India is a predominately Hindu country and Saraswati is the Hindu goddess of knowledge, the arts and education. An image of her presides in many of the schools we visited and her festival occured while I was in Varanasi. Its a raucous affair involving students parading Saraswati statues through the streets with firecrackers to celebrate knowledge and learning. Each neighborhood built its own Sawaswati statue so we saw her riding in the backs of pickup trucks, on top of tuk tuks and in the middle of the most desperate of living conditions.
I thought I was ready. I’d read the guidebook, some history (though not much sunk in without the context of being there), travel blogs and gotten a lot of advice from friends who traveled there previously. Intellectualizing India, particularly when one is there on a humanitarian mission, does little to prepare you for the real thing.
It began with my airplane descent into Delhi through a smog layer so thick the normal visual cues of a descent (skyline, runway lights) were invsible. Delhi has recently been designated the most polluted city in the world.
However, the pilot took pains to assure us over the loudspeaker that the conditions were milder than normal; our landing would be safely completed. My fellow passengers, most of them Indian, began pulling down jackets out of their luggage as the plane taxied to a stop and I knew immediately that my packing had underestimated the weather. Note to self: guidebooks do not take into account global warming changes in that chapter about weather.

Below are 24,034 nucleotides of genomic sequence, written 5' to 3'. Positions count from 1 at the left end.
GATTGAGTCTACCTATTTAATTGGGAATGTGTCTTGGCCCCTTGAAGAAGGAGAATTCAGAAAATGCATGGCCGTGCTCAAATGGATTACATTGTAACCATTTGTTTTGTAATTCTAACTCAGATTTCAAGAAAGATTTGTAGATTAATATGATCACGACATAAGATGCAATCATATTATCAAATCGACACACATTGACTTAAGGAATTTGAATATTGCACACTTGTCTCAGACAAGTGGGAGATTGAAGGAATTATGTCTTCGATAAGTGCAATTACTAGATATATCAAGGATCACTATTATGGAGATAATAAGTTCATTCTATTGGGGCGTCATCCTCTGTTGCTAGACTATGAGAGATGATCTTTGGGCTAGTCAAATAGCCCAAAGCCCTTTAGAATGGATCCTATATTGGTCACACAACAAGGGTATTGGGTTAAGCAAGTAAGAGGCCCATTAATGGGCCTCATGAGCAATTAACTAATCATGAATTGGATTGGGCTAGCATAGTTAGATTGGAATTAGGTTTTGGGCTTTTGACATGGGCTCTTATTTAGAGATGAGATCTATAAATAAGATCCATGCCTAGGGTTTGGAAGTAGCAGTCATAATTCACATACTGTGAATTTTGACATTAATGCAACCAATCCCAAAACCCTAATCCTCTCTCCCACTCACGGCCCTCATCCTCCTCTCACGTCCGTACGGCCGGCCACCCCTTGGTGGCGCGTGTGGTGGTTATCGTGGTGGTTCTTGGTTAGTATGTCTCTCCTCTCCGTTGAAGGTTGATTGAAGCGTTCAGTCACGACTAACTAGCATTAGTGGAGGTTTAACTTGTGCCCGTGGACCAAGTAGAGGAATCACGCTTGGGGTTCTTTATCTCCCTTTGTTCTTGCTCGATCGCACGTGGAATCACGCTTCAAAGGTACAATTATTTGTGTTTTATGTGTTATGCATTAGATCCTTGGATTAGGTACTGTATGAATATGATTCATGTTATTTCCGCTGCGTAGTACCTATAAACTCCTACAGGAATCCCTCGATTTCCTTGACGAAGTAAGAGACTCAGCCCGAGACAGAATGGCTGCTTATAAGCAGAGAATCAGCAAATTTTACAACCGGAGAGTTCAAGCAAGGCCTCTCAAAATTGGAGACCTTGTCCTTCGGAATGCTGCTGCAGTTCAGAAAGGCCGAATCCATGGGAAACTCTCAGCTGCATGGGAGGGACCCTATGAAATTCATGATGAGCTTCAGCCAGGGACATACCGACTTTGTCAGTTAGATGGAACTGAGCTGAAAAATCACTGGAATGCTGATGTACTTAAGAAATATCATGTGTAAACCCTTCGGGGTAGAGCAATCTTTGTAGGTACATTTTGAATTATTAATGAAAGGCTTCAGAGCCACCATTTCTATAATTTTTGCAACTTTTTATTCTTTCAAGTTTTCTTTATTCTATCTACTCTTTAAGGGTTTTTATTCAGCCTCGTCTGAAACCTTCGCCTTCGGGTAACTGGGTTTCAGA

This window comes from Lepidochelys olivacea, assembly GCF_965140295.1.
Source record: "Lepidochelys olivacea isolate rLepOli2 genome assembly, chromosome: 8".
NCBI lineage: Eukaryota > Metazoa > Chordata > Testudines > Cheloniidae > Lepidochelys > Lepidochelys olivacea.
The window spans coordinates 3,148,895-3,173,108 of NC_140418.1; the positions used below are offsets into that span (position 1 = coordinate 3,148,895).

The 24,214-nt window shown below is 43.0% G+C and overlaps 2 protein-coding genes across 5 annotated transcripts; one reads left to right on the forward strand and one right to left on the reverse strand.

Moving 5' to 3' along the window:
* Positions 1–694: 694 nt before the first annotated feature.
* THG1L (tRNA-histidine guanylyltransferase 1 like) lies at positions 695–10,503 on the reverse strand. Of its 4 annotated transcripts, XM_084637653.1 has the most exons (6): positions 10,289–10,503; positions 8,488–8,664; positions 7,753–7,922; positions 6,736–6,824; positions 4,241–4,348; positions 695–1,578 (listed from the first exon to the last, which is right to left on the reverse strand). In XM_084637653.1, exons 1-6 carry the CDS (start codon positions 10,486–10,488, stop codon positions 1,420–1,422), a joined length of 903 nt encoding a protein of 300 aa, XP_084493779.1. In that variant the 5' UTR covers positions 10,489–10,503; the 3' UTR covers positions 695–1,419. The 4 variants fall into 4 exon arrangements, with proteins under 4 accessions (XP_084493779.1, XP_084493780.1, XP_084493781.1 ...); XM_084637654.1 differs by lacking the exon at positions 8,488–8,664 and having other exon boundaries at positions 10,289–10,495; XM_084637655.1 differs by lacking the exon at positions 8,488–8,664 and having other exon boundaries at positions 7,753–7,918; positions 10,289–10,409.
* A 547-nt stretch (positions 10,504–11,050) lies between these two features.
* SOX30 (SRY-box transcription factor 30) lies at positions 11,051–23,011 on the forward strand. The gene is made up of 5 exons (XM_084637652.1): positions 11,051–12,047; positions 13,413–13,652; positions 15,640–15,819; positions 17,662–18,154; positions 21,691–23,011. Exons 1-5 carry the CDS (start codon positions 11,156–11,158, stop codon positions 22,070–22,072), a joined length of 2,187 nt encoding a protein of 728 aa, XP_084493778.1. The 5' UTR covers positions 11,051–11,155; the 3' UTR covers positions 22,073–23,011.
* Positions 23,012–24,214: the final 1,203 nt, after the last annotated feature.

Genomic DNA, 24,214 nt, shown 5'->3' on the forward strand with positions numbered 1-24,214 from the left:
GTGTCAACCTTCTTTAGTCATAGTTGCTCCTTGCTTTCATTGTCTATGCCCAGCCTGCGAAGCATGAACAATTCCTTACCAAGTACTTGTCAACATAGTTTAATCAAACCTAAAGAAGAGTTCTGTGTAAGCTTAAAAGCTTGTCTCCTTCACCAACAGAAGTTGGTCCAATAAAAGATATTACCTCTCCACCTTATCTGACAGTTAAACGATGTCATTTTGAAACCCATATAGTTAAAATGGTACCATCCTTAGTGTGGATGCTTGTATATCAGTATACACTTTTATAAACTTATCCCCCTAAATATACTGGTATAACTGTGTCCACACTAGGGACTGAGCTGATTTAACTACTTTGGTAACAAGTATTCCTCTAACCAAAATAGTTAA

My immersion into the work of The India Group humanitarian project began immediately at the Delhi Airport after a 24 hour sleepless flight. We work with Hindu families of one of India’s lowest castes, the farming caste and one struggling family of Sikhs. I sponsor Amandeep, the only child of the Sikh family and it was his father and another father in the project who could translate who met me at the airport and got me to my lodging in downtown Delhi
Since I arrived two days earlier than the rest of the team it gave me a chance to meet Amandeep and his mother and to be given a tour of Delhi’s largest Sikh temple with them and a basic understanding of their religion. The temple is a beautiful white marble complex. Despite all of it’s oppulence, it is a place of refuge for Sikhs and vistors who wish to live on the temple grounds for some time.
Langar is the Sikh practice of having a large kitchen staffed by volunteers that feeds all visitors no matter what their religion. In the Delhi temple only vegetarian food is served to honor the beliefs of other religions allowing everyone to eat as equals. The Gurdwara is the eating hall and volunteers were serving hundreds of people at a time while hundreds sat patiently outside the Gurdwara waiting their turn.